Lanzarote, the Canary Islands tourist destination, faces the possibility of losing a valuable environmental classification because of illegal overdevelopment of coastal areas.
According to the United Nations Educational, Scientific and Cultural Organisation (Unesco), the Spanish island’s unique “Reservation of the Biosphere” status, awarded in 1993, is under review because of hotel developers’ breaches of local planning rules.
The Unesco review follows a joint investigation by the London-based Bureau of Investigative Journalism and the Financial Times into how EU funds were used to fuel a building boom on land earmarked as environmentally sensitive.
Eight large hotels on the island – some of which use the biosphere status to promote their businesses – qualified for €23.6m of EU funding under schemes designed to help generate employment in the area, the FT/Bureau investigation found.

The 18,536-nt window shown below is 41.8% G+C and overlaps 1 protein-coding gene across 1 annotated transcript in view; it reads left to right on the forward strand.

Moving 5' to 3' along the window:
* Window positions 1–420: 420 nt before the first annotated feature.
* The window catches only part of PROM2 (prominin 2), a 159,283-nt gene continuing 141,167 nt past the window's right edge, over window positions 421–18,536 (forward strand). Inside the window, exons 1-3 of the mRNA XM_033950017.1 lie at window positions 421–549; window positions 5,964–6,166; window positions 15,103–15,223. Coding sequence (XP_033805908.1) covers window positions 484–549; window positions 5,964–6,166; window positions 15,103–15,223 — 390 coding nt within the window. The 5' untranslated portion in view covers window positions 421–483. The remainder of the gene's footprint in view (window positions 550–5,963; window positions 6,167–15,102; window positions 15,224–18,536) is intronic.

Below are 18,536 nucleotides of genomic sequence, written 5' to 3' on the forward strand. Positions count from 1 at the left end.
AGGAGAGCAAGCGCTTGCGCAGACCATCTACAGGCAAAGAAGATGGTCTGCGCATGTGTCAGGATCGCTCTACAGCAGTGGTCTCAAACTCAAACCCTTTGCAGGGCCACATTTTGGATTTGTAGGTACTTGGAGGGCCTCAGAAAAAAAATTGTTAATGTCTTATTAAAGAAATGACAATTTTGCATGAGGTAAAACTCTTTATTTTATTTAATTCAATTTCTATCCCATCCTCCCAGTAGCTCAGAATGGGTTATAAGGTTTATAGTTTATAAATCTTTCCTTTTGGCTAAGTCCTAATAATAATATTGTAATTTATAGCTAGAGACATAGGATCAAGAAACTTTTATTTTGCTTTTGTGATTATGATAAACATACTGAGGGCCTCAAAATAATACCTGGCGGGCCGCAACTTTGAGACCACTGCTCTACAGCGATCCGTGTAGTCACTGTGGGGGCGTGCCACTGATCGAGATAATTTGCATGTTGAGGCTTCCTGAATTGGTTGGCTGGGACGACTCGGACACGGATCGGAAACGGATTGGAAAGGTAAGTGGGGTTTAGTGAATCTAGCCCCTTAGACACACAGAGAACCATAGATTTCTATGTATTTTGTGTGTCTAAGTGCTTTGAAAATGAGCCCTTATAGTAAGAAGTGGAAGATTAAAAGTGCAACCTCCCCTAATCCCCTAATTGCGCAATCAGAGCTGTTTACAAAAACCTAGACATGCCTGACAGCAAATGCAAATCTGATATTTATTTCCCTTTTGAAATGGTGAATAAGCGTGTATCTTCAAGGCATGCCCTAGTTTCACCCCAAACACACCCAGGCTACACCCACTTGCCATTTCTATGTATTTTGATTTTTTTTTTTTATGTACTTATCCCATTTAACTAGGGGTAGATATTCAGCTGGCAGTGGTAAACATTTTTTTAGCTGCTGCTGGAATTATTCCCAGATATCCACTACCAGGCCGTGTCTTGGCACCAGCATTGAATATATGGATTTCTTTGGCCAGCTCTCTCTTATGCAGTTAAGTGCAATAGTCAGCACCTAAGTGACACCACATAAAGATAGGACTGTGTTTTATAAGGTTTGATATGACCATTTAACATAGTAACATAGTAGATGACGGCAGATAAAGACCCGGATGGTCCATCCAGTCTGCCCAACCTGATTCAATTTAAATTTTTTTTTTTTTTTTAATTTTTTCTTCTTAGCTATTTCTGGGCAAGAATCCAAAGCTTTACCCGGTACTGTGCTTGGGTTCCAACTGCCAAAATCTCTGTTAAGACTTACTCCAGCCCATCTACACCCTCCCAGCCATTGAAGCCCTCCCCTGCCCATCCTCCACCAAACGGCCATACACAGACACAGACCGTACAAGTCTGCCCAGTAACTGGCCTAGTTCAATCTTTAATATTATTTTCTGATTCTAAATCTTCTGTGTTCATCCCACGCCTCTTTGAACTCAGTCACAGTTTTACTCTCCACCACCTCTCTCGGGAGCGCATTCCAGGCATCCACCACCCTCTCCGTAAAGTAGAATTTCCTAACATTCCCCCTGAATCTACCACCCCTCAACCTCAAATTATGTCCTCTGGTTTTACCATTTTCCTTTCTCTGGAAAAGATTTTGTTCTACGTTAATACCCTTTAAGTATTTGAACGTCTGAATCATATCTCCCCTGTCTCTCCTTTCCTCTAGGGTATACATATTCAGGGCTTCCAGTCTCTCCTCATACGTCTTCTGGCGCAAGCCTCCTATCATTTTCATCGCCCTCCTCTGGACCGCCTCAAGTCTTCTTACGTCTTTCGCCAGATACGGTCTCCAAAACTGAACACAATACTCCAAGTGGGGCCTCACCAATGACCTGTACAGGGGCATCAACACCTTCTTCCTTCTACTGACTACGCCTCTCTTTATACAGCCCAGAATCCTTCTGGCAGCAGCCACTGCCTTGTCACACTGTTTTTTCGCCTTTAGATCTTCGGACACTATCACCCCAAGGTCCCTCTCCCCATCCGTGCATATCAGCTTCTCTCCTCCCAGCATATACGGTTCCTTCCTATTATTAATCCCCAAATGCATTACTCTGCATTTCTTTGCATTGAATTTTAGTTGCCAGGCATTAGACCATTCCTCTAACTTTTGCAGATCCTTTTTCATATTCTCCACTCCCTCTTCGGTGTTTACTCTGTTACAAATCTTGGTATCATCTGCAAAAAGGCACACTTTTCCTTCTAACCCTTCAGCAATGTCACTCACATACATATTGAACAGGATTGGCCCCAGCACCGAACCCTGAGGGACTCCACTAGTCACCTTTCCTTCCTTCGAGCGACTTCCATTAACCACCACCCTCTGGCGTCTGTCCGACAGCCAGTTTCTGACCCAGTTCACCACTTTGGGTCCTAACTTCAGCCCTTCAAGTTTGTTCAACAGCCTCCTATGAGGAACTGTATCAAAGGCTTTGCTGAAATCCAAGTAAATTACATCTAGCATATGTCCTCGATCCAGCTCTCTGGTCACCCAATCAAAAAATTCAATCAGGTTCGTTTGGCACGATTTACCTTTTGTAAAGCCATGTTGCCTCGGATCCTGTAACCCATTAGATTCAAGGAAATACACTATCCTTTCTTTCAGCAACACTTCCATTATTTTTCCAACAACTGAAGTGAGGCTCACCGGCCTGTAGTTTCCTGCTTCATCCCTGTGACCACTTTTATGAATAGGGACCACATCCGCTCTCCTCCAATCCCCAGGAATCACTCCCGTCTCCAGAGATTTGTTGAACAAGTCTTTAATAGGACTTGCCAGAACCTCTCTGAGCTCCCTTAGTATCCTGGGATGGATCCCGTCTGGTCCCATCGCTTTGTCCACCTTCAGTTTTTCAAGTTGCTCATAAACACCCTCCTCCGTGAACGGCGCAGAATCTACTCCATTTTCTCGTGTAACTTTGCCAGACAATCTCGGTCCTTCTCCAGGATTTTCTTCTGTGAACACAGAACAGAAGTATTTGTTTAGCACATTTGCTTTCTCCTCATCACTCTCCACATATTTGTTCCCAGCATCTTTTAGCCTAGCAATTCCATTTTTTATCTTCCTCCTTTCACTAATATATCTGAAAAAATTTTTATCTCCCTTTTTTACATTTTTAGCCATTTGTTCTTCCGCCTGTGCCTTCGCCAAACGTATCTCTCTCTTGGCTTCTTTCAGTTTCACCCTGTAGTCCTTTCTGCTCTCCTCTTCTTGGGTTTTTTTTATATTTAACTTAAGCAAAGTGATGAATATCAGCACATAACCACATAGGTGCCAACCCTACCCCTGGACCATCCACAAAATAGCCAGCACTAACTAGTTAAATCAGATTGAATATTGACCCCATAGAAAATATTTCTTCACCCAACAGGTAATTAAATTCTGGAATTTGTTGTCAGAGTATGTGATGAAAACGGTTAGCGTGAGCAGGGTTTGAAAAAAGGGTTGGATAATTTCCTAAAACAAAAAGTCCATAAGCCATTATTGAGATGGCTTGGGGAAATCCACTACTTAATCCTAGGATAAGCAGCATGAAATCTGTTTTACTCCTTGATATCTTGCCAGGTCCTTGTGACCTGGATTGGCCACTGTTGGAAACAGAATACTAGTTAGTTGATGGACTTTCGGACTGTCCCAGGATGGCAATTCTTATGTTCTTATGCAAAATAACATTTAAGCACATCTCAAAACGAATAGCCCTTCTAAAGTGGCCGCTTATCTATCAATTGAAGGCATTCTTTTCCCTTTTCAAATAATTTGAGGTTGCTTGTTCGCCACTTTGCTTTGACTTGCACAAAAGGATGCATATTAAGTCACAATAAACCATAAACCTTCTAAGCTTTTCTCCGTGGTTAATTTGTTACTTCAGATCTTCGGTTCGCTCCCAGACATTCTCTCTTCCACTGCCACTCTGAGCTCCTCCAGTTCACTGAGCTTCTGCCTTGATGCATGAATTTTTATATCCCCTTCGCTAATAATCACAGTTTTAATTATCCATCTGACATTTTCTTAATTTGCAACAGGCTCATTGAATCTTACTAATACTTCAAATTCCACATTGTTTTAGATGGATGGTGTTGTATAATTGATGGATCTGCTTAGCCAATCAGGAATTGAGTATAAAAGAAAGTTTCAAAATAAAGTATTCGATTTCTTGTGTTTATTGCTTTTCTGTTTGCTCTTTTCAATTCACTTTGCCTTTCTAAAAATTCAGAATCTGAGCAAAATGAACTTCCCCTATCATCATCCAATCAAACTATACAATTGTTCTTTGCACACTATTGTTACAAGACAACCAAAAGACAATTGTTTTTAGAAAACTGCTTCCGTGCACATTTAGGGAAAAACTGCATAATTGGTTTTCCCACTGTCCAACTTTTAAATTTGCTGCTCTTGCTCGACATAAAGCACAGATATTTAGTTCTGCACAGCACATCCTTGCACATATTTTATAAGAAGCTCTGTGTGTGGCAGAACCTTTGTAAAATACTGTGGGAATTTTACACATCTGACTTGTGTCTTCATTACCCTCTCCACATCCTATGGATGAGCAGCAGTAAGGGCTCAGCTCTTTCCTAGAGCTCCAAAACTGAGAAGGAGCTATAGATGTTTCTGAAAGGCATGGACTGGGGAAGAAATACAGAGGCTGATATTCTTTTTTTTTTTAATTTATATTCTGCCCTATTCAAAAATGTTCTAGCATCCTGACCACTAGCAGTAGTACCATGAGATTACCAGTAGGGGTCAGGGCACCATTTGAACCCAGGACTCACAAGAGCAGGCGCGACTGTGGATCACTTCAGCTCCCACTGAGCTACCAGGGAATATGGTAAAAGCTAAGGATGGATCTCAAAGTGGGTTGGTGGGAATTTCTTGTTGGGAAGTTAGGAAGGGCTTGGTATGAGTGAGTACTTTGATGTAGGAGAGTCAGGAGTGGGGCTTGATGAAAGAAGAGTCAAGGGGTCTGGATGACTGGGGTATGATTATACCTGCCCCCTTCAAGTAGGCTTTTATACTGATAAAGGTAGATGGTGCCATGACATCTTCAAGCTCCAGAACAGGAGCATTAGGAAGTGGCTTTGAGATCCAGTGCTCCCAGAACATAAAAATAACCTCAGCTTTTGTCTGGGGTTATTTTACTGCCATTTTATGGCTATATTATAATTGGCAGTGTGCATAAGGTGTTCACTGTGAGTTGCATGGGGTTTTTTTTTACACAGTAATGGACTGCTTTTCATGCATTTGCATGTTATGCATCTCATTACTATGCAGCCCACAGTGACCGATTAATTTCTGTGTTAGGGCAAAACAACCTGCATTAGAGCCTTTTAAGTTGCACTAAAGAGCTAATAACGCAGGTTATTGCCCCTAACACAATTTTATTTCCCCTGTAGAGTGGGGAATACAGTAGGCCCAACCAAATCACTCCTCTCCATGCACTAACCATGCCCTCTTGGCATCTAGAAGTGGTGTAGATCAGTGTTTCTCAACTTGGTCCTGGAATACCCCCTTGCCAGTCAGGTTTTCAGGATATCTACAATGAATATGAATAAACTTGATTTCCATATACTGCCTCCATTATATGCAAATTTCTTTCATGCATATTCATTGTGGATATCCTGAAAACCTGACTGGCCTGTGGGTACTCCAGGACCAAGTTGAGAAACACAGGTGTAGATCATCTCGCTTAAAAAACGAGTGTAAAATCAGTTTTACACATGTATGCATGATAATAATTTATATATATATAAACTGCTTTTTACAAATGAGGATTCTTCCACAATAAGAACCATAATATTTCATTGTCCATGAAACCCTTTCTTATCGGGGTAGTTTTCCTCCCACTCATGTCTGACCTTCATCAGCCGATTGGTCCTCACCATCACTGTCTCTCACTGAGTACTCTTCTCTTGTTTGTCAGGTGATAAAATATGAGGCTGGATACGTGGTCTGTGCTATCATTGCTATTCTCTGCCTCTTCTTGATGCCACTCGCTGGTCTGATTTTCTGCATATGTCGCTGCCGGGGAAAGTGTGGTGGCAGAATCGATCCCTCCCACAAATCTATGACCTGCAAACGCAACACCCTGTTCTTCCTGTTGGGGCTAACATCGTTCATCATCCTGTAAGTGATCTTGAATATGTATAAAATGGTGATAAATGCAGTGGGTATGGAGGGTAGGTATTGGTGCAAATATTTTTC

More than 30 local officials and businessmen in Lanzarote have been arrested in connection with the use of illegal planning permits and the EU’s anti-corruption team, Olaf, has been charged with ensuring that the EU subsidies are returned.
Lanzarote’s governing council and a regional court has found as many as 24 hotels, including seven that received EU funding, were in breach of local planning laws designed to protect the fragile landscape.
Although the island’s government is obliged to inform Unesco of any changes in circumstance that may affect its biosphere status, the organisation was unaware of the illegally built hotels until contacted by the FT and the bureau last week.